Tuesday, December 2, 2014

OSF good fun: Cocoanuts and Comedy of Errors

The acting company at Oregon Shakespeare Festival is a supremely talented bunch. We continue to be amazed at how absolutely hilarious they can be. The laugh-meisters had ample opportunity to show their stuff this past season in two outstanding comedies: Shakespeare's The Comedy of Errors and the Marx Brothers classic The Cocoanuts.

Brent Hinkley, John Tufts, and Mark Bedard as the Marx
Brothers in Oregon Shakespeare Festival's production of The
. OSF photo by Jenny Graham.
The Cocoanuts was adapted by OSF's own Mark Bedard, from the original book by George S. Kaufman and music and lyrics by Irving Berlin. Bedard even did some extensive sleuthing to turn up some original Berlin tunes that had long been separated from the stage script of the show.

The production, directed by David Ivers, was a reunion of the cast of the Marx's Animal Crackers staged at OSF in 2012, bringing back Bedard as Groucho, Brent Hinkley as Harpo, John Tufts as Chico, and K.T. Vogt as their Margaret Dumont-esque foil.

The show includes a couple of the brothers' best bits: the Why a Duck discussion between Groucho and Chico, and the wild, two-bedroom chase scene featuring the brothers, con-woman Penelope Martin (played by the also-hilarious Kate Mulligan), and the bumbling Detective Hennessey, portrayed by David Kelly, who may well be the most hysterical actor of the group. It has been nearly two months since we saw the show as I write this, and Kelly's rendition of the tune "The Tale of a Shirt" continues to work its way into my head. It is most welcome there.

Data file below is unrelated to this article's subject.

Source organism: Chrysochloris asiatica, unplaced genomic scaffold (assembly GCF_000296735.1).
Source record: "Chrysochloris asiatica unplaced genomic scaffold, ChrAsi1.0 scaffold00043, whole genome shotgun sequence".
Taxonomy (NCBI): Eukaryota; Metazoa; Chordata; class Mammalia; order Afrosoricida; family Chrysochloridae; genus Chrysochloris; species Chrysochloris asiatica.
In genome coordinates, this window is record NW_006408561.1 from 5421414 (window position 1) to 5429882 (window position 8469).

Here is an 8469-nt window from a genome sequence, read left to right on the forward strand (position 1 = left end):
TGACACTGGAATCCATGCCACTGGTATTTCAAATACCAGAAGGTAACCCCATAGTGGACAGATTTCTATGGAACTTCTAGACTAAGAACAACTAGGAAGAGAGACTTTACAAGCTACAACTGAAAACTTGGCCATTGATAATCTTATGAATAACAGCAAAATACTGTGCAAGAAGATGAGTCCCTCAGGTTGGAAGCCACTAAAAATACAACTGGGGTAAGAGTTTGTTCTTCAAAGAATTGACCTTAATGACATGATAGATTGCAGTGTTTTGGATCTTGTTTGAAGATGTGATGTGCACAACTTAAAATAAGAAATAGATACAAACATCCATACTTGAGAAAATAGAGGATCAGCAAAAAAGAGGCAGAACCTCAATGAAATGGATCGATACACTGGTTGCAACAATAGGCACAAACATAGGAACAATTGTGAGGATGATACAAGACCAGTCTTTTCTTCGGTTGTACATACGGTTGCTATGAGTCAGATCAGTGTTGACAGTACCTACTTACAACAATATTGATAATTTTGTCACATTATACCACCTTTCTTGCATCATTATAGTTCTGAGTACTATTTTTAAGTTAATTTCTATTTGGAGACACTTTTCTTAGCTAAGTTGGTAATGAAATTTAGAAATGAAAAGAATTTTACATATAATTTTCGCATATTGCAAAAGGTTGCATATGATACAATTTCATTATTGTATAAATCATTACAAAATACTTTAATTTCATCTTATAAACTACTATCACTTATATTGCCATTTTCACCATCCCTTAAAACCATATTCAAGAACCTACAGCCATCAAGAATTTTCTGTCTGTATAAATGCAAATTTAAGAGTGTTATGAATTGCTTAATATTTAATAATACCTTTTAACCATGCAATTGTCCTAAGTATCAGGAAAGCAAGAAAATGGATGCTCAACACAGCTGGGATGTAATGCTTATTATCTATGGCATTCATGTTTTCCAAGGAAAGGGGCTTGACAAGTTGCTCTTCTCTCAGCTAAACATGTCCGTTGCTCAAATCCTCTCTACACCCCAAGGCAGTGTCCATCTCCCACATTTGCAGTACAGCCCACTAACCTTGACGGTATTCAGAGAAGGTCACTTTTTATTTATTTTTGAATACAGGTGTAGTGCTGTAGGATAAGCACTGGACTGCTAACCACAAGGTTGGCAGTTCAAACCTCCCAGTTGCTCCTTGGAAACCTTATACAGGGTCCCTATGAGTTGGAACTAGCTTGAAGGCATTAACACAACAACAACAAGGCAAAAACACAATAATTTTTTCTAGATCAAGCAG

David Kelly, center, as Detective Hennessey, who really wants
his shirt, with the rest of the cast of The Cocoanuts. OSF
photo by Jenny Graham.
While the story and characters are familiar, there was plenty of ad-libbing and playing off, and in, the audience, from which the brothers swiped a variety of personal items to use in their schtick. At the performance we attended they came away with some gaudy green sunglasses and some snacks. A festival insider tells us that at one performance they lifted a rather intimate toy from the handbag of a teenaged girl in the crowd, yet somehow resisted the urge to make her the butt of jokes.

If not for Water by the Spoonful, this production of The Cocoanuts would have been our choice for best-of-festival. hands down.

The other great comedy of the season was Shakespeare's The Comedy of Errors, directed by Kent Gash. Instead of Syracuse and Ephesus, the two sets of long-separated twins reside in Harlem and Louisiana at the time of the Harlem renaissance in the late 1920s.

Tobie Windham, left, as Antipholus, and
Rodney Gardiner as Dromio, in OSF's
Production of The Comedy of Errors. OSF
photo by Jenny Graham.
This production featured Rodney Gardiner, who played both Dromios, and Tobie Windham, who portrayed both Antipholuses. (Antipholi?) Tyrone Wilson was marvelous as Egeon, Bakesta King a delight as the Courtesan, and R.J. Foster cut an authoritative figure as Duke Solinus. All were delightful in romping through the twists and turns of mistaken identity, missing necklaces, purloined purses, and the like. Fitting to the era, the music of Harlem swing kept our toes tapping.

The one slight mis-step in The Comedy of Errors came at the end, with the big reveal that the two sets of twins had been reunited. As the same actors played both twins, and did an amazing job at somehow turning up immediately after an exit in a completely different corner of the theater, I'd wondered how Gash would pull this off. He simply introduced two more actors at the end, dressed the same as the other Dromio and Antipholus. I was hoping for something a bit more clever.

That said, this Comedy was also a lot of fun. It's good to mix in some laughs with some of the heavier plays in the festival.

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